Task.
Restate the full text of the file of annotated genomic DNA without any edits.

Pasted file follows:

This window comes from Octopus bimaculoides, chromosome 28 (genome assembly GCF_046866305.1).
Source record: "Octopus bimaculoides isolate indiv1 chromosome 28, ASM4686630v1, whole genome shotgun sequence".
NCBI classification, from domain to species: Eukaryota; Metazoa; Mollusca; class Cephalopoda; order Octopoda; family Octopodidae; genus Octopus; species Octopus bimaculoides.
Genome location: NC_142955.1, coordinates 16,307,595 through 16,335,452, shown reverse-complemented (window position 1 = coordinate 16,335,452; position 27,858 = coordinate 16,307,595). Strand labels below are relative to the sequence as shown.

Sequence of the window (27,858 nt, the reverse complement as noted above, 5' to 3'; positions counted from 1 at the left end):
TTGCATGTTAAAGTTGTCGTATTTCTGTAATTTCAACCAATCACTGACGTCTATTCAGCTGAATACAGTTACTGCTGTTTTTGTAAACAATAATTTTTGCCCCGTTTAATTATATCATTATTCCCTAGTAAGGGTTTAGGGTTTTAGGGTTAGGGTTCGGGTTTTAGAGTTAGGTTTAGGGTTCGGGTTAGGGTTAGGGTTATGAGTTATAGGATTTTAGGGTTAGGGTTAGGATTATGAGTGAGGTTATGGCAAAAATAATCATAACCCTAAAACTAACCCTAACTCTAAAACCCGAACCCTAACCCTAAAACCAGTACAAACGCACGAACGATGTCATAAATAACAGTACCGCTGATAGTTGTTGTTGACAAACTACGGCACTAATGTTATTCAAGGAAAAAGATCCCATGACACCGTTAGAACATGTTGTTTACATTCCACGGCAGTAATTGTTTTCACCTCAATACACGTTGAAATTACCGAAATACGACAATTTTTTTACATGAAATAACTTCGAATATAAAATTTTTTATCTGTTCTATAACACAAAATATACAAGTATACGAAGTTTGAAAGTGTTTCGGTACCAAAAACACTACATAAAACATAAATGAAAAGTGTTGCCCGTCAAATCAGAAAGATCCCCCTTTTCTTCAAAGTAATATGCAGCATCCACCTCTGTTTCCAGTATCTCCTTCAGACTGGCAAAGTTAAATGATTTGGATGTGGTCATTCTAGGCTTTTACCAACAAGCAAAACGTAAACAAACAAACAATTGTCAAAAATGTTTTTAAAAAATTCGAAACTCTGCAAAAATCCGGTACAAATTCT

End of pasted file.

This window comes from Octopus bimaculoides, chromosome 28 (genome assembly GCF_046866305.1).
Source record: "Octopus bimaculoides isolate indiv1 chromosome 28, ASM4686630v1, whole genome shotgun sequence".
NCBI classification, from domain to species: Eukaryota; Metazoa; Mollusca; class Cephalopoda; order Octopoda; family Octopodidae; genus Octopus; species Octopus bimaculoides.
Genome location: NC_142955.1, coordinates 16,307,595 through 16,335,452, shown reverse-complemented (window position 1 = coordinate 16,335,452; position 27,858 = coordinate 16,307,595). Strand labels below are relative to the sequence as shown.

Sequence of the window (27,858 nt, the reverse complement as noted above, 5' to 3'; positions counted from 1 at the left end):
TTGCATGTTAAAGTTGTCGTATTTCTGTAATTTCAACCAATCACTGACGTCTATTCAGCTGAATACAGTTACTGCTGTTTTTGTAAACAATAATTTTTGCCCCGTTTAATTATATCATTATTCCCTAGTAAGGGTTTAGGGTTTTAGGGTTAGGGTTCGGGTTTTAGAGTTAGGTTTAGGGTTCGGGTTAGGGTTAGGGTTATGAGTTATAGGATTTTAGGGTTAGGGTTAGGATTATGAGTGAGGTTATGGCAAAAATAATCATAACCCTAAAACTAACCCTAACTCTAAAACCCGAACCCTAACCCTAAAACCAGTACAAACGCACGAACGATGTCATAAATAACAGTACCGCTGATAGTTGTTGTTGACAAACTACGGCACTAATGTTATTCAAGGAAAAAGATCCCATGACACCGTTAGAACATGTTGTTTACATTCCACGGCAGTAATTGTTTTCACCTCAATACACGTTGAAATTACCGAAATACGACAATTTTTTTACATGAAATAACTTCGAATATAAAATTTTTTATCTGTTCTATAACACAAAATATACAAGTATACGAAGTTTGAAAGTGTTTCGGTACCAAAAACACTACATAAAACATAAATGAAAAGTGTTGCCCGTCAAATCAGAAAGATCCCCCTTTTCTTCAAAGTAATATGCAGCATCCACCTCTGTTTCCAGTATCTCCTTCAGACTGGCAAAGTTAAATGATTTGGATGTGGTCATTCTAGGCTTTTACCAACAAGCAAAACGTAAACAAACAAACAATTGTCAAAAATGTTTTTAAAAAATTCGAAACTCTGCAAAAATCCGGTACAAATTCT